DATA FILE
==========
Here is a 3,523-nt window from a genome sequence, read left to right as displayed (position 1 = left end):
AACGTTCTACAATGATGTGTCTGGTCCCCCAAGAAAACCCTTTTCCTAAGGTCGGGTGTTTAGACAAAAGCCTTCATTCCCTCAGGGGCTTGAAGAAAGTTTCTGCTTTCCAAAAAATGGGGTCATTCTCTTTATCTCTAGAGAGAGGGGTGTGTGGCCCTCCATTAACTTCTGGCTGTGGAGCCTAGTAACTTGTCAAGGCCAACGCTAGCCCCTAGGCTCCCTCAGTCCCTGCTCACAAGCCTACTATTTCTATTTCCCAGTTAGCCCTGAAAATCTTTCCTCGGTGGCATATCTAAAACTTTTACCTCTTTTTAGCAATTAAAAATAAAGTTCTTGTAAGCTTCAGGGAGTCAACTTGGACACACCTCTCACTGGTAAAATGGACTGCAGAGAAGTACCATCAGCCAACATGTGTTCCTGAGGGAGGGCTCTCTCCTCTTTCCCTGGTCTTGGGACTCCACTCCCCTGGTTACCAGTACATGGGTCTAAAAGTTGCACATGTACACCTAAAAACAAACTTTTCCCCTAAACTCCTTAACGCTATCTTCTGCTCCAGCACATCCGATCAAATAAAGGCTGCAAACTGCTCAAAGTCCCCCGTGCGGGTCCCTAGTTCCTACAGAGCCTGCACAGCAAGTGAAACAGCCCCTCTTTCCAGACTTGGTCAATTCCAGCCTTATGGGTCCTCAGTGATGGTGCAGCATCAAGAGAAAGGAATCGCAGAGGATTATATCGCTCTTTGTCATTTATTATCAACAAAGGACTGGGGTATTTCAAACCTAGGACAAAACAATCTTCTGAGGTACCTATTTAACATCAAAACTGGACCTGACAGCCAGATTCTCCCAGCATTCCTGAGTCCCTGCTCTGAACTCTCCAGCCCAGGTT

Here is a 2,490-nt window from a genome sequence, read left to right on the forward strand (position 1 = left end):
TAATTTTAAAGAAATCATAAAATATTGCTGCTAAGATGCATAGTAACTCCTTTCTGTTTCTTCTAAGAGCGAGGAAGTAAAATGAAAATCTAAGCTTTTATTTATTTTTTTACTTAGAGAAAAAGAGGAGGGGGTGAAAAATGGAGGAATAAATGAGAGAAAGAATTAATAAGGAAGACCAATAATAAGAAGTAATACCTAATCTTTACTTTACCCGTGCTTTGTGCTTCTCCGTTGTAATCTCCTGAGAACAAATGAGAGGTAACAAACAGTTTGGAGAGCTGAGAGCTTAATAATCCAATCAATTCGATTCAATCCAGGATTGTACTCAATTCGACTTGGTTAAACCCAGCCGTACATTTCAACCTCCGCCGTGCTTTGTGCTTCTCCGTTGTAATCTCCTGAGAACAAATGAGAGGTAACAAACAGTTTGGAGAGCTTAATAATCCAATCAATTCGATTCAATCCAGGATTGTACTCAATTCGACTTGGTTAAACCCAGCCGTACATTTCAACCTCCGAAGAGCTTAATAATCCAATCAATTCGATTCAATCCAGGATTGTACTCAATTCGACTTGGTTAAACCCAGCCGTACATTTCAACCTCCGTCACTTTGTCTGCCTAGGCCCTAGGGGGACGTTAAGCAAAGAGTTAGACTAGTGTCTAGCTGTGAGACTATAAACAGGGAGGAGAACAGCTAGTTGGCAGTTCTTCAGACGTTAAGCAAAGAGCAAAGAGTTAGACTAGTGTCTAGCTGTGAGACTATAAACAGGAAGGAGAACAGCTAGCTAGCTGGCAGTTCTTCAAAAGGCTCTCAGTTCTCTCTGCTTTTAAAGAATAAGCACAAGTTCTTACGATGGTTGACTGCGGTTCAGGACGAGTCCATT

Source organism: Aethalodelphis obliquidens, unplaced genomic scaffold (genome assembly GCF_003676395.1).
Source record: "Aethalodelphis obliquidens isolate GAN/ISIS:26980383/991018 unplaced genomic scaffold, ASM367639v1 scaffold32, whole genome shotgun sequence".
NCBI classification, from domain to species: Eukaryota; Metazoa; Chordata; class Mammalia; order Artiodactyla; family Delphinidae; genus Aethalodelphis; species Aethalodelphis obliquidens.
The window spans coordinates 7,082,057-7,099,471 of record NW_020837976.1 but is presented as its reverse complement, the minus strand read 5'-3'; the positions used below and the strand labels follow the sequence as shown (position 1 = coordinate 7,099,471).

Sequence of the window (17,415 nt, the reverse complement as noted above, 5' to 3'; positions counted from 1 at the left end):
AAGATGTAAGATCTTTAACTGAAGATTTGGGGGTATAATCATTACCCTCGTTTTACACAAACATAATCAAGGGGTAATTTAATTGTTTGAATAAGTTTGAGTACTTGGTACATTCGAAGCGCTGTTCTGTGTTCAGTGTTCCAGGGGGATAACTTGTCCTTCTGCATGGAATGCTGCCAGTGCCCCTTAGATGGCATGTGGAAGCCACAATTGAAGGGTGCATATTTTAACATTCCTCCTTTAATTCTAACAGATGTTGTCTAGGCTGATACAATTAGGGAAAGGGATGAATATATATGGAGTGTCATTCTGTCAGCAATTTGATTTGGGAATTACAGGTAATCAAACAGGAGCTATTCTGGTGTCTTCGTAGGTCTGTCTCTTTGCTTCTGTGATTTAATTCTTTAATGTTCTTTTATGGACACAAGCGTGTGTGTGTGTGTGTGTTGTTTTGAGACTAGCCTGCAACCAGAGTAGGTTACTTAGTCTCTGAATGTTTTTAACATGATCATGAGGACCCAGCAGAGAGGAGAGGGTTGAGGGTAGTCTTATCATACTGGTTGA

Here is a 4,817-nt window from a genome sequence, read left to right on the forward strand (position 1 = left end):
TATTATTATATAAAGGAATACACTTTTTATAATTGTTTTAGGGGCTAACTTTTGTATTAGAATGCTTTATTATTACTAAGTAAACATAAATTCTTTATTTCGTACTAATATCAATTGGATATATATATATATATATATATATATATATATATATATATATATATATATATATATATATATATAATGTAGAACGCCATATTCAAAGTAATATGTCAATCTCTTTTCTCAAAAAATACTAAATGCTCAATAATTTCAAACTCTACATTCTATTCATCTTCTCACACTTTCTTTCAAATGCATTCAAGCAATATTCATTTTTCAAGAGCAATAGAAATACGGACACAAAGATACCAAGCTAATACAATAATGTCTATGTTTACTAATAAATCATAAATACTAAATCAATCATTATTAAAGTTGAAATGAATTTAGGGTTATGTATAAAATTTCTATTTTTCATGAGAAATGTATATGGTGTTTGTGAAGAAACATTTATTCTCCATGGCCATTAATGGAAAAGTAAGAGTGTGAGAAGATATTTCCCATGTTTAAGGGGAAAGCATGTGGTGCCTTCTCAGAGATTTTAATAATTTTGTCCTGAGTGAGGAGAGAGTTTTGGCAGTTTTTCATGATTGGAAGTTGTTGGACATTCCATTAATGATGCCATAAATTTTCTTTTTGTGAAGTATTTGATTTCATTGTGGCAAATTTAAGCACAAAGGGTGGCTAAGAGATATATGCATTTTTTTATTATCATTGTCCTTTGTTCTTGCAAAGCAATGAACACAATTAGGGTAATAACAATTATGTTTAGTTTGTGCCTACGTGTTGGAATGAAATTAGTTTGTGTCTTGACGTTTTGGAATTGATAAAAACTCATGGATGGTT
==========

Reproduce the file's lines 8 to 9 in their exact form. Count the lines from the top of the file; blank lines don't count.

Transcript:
The window spans coordinates 7,082,057-7,099,471 of record NW_020837976.1 but is presented as its reverse complement, the minus strand read 5'-3'; the positions used below and the strand labels follow the sequence as shown (position 1 = coordinate 7,099,471).

Sequence of the window (17,415 nt, the reverse complement as noted above, 5' to 3'; positions counted from 1 at the left end):